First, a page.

by Gail Rodgers
The story is told of three young men who had a dream. Their combined life savings bought them an old boat and they were to sail around the world!
Many months were spent repairing, replacing and refurbishing. Just as they were ready to set sail, news of an approaching hurricane reached their coastal city. They had a few precious hours in which to secure their treasure from the storm. A quick trip to the local hardware store was made and all the rope they could purchase was in their hand. They urgently began to tie their boat to anything they could. They tied it to the dock, to the trees, to anything that might secure it in the impending storm. As the sky began to darken and the trees began to sway, a weathered old sailor made his way across the docks. “Boys”, he hollered through the wind, ” everything yer tied to will go when she hits. Yer only hope is to untie yer boat, get out away from the shore, put yer anchor down deep, hang on and pray.”
I often think of this story when storm clouds appear on the horizon of our lives. We so often put our securities in things that are shallow and have no power to hold us when the hurricanes of life rip through our lives. At times of deepest trial the beautiful home, fashionable wardrobe, bank account or job title mean little in the face of what makes us toss and turn in the night.
As parents, we have a unique opportunity to help our kids find that anchor that will hold them even during the worst storms. We all know that no matter how strong we are as individuals, there are those times when we are rocked to our core and our very souls are bruised and even bleeding. It is then that we need something beyond our own efforts to hold us. For our family, it is our faith in a God who cares about us.
I recall when one of our sons went through a very hard time in about grade 4. We had rocked his world with a move, not only to a new community and a new school but also to an unusual home above the business we had purchased. He had his first male teacher that year, a sarcastic man better suited to communicate with high schoolers. This sensitive young boy could never figure out if this teacher was friend or foe. That year we had a troubled son. Mothers know that when one of their children hurt, they hurt too and it was a difficult year. It was our daughter, just a few years older than her brother, who reminded us how to anchor down. Her own faith in a caring God was already a strong fiber in her young life. She saw her brother’s anxiety and carefully printed on a small piece of paper these words, memorized from her own Bible, “I can do all things through Christ who gives me strength” She taped it on the wall by his pillow so that when the bedtime worries of the next day troubled his thoughts he could read it. It was hope of help beyond himself. It was an anchor.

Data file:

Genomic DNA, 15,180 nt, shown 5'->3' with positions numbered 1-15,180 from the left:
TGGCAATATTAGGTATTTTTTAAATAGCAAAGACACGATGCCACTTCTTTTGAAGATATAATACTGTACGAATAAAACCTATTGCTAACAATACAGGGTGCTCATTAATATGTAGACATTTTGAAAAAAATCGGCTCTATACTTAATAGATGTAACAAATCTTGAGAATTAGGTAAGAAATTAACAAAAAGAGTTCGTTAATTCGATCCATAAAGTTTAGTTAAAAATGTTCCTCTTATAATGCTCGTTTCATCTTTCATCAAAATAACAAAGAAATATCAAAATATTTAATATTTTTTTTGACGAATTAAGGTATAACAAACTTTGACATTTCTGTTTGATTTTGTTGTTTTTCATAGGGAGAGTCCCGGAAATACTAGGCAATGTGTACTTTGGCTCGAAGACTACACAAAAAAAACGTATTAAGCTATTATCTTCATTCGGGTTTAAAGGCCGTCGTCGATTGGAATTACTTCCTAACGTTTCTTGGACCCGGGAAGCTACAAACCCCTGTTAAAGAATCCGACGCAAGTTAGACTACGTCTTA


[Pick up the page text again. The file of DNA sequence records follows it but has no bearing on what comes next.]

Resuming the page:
The years have come and gone since then and the young boy is now a confident young man. The little girl now a wife in her own home. Our second son is forging his path through senior high. All have found their own anchor in a God they know cares about them personally.
And I realize, faith has anchored our home. Though sometimes very strong and other times faltering, God has been faithful to us even in spite of our own mistakes and short comings. He has proven to be an anchor that holds us securely when the storms of life rage, as they always will. As parents, we have proven that anchor over and over in our own lives.
As resourceful as we are in the early morning of a new millennium, we still remain vulnerable to the stresses of our individual worlds. As deep as the well of self goes and as high as individual potential soars, we know the resources of our own souls can run dry. We know what “running on empty” can mean.
Giving our kids an anchor beyond themselves is the one true and lasting gift we can offer them in this changing world. As parents, we won’t always be there to tend to the bruises in our kids lives or shield them from the storms they will encounter. But we can be assured that if we give them an anchor beyond themselves, though the storms of life may tatter and tear, they will not be shipwrecked.